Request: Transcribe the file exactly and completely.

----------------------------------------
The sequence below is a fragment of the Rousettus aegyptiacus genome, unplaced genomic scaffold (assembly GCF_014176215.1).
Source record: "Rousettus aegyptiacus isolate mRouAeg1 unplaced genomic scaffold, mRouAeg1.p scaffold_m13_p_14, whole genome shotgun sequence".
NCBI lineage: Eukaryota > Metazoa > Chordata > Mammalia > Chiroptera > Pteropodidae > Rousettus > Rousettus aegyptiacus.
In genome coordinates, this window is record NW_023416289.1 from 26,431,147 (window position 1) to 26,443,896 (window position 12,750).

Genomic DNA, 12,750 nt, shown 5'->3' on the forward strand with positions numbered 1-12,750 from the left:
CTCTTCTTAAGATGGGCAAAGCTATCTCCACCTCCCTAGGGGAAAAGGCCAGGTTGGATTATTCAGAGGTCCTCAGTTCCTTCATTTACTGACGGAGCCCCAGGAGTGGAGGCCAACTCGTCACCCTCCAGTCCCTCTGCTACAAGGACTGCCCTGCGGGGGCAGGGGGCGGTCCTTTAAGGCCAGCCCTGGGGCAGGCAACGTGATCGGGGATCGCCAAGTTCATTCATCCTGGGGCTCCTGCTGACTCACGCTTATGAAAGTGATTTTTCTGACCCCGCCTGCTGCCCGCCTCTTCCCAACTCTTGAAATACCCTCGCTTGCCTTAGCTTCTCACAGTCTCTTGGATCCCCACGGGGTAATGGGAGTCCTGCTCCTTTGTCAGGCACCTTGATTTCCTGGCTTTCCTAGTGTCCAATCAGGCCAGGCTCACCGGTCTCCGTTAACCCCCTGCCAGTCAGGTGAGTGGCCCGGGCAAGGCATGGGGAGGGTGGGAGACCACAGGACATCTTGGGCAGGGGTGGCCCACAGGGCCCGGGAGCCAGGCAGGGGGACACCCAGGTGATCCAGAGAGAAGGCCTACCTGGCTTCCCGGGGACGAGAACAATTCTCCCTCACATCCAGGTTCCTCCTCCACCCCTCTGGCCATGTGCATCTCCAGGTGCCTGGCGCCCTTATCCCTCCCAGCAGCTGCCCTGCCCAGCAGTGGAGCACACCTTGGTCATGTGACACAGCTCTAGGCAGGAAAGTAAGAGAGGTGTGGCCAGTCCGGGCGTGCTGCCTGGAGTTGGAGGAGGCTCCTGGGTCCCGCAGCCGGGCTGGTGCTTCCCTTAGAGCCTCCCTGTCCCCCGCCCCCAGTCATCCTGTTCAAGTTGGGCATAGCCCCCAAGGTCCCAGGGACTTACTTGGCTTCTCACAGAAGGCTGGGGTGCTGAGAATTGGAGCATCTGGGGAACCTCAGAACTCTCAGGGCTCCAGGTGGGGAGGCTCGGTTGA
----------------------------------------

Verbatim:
The sequence below is a fragment of the Rousettus aegyptiacus genome, unplaced genomic scaffold (assembly GCF_014176215.1).
Source record: "Rousettus aegyptiacus isolate mRouAeg1 unplaced genomic scaffold, mRouAeg1.p scaffold_m13_p_14, whole genome shotgun sequence".
NCBI lineage: Eukaryota > Metazoa > Chordata > Mammalia > Chiroptera > Pteropodidae > Rousettus > Rousettus aegyptiacus.
In genome coordinates, this window is record NW_023416289.1 from 26,431,147 (window position 1) to 26,443,896 (window position 12,750).

Genomic DNA, 12,750 nt, shown 5'->3' on the forward strand with positions numbered 1-12,750 from the left:
CTCTTCTTAAGATGGGCAAAGCTATCTCCACCTCCCTAGGGGAAAAGGCCAGGTTGGATTATTCAGAGGTCCTCAGTTCCTTCATTTACTGACGGAGCCCCAGGAGTGGAGGCCAACTCGTCACCCTCCAGTCCCTCTGCTACAAGGACTGCCCTGCGGGGGCAGGGGGCGGTCCTTTAAGGCCAGCCCTGGGGCAGGCAACGTGATCGGGGATCGCCAAGTTCATTCATCCTGGGGCTCCTGCTGACTCACGCTTATGAAAGTGATTTTTCTGACCCCGCCTGCTGCCCGCCTCTTCCCAACTCTTGAAATACCCTCGCTTGCCTTAGCTTCTCACAGTCTCTTGGATCCCCACGGGGTAATGGGAGTCCTGCTCCTTTGTCAGGCACCTTGATTTCCTGGCTTTCCTAGTGTCCAATCAGGCCAGGCTCACCGGTCTCCGTTAACCCCCTGCCAGTCAGGTGAGTGGCCCGGGCAAGGCATGGGGAGGGTGGGAGACCACAGGACATCTTGGGCAGGGGTGGCCCACAGGGCCCGGGAGCCAGGCAGGGGGACACCCAGGTGATCCAGAGAGAAGGCCTACCTGGCTTCCCGGGGACGAGAACAATTCTCCCTCACATCCAGGTTCCTCCTCCACCCCTCTGGCCATGTGCATCTCCAGGTGCCTGGCGCCCTTATCCCTCCCAGCAGCTGCCCTGCCCAGCAGTGGAGCACACCTTGGTCATGTGACACAGCTCTAGGCAGGAAAGTAAGAGAGGTGTGGCCAGTCCGGGCGTGCTGCCTGGAGTTGGAGGAGGCTCCTGGGTCCCGCAGCCGGGCTGGTGCTTCCCTTAGAGCCTCCCTGTCCCCCGCCCCCAGTCATCCTGTTCAAGTTGGGCATAGCCCCCAAGGTCCCAGGGACTTACTTGGCTTCTCACAGAAGGCTGGGGTGCTGAGAATTGGAGCATCTGGGGAACCTCAGAACTCTCAGGGCTCCAGGTGGGGAGGCTCGGTTGA